2009 Bollig-Lehnert Riesling Spätlese | QmP Piesporter Goldtröpfchen | Mosel2009 Reinhold Haart Riesling Kabinett | QmP Piesporter Goldtröpfchen | Mosel
Right. So I was cooking dinner at home a few weeks ago, and in the heat of summer, what's really a more perfect drink than a lean, bracing glass of Mosel wine? I had three wines planned: these two, from the same vintage and vineyard, one a kabinett, the other a spätlese - the third bottle, a 2006 Reichsgraf von Kesselstatt Riesling Kabinett from the Scharzhofberger vineyard. Chilled on ice, then drunk slowly over a few hours.
Dinner was all seafood, the sort of fish soup and clams and tuna sashimi - all that kind of love. You know what . . . we take these wines and try to drink them with cuisines that are completely and utterly unrelated . . . and magically, it all just works. Savoury, briny, sweet, and textural foods, in the Shanghainese style, along with these linear, minerally, electrically-charged wines = bliss. At least that was the plan. And really, a good DF dinner isn't really good until A) I cut/burn/otherwise injure myself or B) something goes off plan.
Well, we went 2 for 2.
De-shelling the clams, the shell broke in half and the edge caught my thumb. Blood, screaming, cursing, all of that. And of course, the wines completely didn't show as I expected: we were drinking them at least 5 years too young. Which leads me to a very important point . . . wine writers and critics (and yes, consultants) are not doing their job if they're only discussing flavour descriptors of the wine and neglecting to write about how the winemaking style and aging patterns actually are the biggest determinant in how people experience the wine. These two bottles were a great example of that kind of oversight.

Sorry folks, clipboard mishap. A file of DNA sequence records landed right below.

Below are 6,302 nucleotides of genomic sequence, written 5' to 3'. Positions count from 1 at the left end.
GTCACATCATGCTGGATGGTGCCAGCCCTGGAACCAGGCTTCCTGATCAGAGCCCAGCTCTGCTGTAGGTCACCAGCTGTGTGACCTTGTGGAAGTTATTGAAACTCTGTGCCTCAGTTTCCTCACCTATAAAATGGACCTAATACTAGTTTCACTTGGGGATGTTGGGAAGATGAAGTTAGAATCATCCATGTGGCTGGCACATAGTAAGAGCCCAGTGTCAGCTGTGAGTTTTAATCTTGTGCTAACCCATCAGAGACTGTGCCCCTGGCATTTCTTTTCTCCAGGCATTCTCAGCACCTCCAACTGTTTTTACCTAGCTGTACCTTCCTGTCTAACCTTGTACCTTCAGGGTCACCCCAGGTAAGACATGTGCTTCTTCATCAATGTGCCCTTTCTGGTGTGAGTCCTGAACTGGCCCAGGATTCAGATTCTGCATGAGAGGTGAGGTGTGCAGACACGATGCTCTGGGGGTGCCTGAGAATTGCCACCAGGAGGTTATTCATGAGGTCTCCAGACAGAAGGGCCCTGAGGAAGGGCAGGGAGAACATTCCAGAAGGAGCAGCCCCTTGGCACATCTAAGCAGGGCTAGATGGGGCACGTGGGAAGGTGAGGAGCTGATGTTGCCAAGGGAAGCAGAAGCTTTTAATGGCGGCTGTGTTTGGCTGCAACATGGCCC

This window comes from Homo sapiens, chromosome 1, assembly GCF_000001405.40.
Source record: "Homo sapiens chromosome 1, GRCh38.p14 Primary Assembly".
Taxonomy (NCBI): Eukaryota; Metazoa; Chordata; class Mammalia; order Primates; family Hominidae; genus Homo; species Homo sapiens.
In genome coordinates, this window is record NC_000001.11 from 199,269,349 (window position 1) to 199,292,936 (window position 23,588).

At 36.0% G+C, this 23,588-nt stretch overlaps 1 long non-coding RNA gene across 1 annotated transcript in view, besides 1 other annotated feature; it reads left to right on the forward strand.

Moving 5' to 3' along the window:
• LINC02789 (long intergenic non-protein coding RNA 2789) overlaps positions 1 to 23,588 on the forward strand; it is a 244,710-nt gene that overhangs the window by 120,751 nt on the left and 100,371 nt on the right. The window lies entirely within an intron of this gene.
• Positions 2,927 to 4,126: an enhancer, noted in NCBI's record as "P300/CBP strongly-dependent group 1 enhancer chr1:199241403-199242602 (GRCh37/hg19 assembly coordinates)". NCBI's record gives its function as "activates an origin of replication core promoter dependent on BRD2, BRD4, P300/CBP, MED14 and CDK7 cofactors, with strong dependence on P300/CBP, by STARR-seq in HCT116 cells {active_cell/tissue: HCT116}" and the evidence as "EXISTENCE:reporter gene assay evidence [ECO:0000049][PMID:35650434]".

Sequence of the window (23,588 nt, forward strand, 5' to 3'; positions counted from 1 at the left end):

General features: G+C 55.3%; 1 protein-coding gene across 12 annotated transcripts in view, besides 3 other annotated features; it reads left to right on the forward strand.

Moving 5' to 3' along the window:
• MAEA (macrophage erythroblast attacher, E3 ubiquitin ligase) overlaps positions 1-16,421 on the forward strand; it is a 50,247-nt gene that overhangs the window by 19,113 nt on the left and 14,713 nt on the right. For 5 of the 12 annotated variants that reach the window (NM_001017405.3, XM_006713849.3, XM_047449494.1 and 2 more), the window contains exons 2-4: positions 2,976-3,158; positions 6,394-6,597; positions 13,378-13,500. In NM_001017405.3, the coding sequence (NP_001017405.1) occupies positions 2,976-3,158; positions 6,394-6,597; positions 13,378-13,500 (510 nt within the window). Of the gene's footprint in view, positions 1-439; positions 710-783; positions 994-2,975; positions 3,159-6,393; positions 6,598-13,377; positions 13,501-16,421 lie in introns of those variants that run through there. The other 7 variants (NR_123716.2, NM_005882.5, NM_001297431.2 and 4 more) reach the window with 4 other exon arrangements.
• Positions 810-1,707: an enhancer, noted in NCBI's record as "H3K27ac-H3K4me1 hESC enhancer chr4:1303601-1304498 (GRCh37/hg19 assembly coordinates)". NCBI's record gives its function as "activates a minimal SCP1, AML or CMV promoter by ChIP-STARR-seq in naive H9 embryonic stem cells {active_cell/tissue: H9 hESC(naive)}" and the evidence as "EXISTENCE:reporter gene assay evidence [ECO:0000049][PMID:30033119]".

The following two (professional) tasting notes on the wines were provided in the LCBO Vintages catalogue. The Bollig-Lehnert: Elegant, showing a restrained sense of power. Aromas of savory spice and fennel, with flavors of apple, green peach and Asian pear. Mineral notes linger on the crisp finish. Drink now. Score: 91 (Bruce Sanderson, winespectator.com, Web Only, 2011). The Reinhold Haart: There’s breadth to the exotic flavors of passion fruit, papaya and apricot, with ample flesh, yet it’s all backed by vibrant acidity. Still tight on the finish, with a mouthwatering impression. Best from 2012 through 2026. Score: 92 (Bruce Sanderson, winespectator.com, Dec. 31, 2010).
As both wines are relatively young vintages (2009), both notes were recent as well. While all the descriptive language is fine, it's absolutely egregious that both notes neglect the fact that BOTH wines are horrifically reductive at the moment, and shouldn't be touched for the next 3-5 years at least. This, of course, is no good for the importers or retailers who need quick turnovers on these sub-$20 bottles. It's not unusual to find shocking amounts of sulfur being used in German wines - how else do the rieslings last for decades?! But the consumer needs to know what sulfur is, what it smells like, and how it affects the wine. Ask any average person what odours of reduction in wine are, and well, you get the idea - no one has a fucking clue.
This is doing a disservice to the wines, and to the consumers who make purchase decisions using these tasting notes. Reduction is not a flaw - it simply needs time for the sulfur to dissipate. It's certainly an issue with the producer, with the Bollig-Lehnert being particularly undrinkable. They need to understand how to adjust the sulfur for the wines bottled under screwcap - one doubts if the rubbery, oily fumes will ever really go away. But if the writers and critics - those who claim to be consumer advocates - are not teaching wine drinkers about these things, how else will they find out? They'll buy one of these bottles, open it and pour it down the drain. What?! How come this riesling smells like burning tires and leftover deep fry oil??!!
A shame. I was really looking forward to this pair too. But it does raise an interesting point about the difference in perceived sulfur, in bottles under screwcap versus under cork. The Reinhold Haart, under cork, just showing less reduction, with most of the sulfur blowing off by the 3rd day. The Bollig-Lehnert, under screwcap . . . not a chance.
Next time I'm sticking to Tom Collins all night.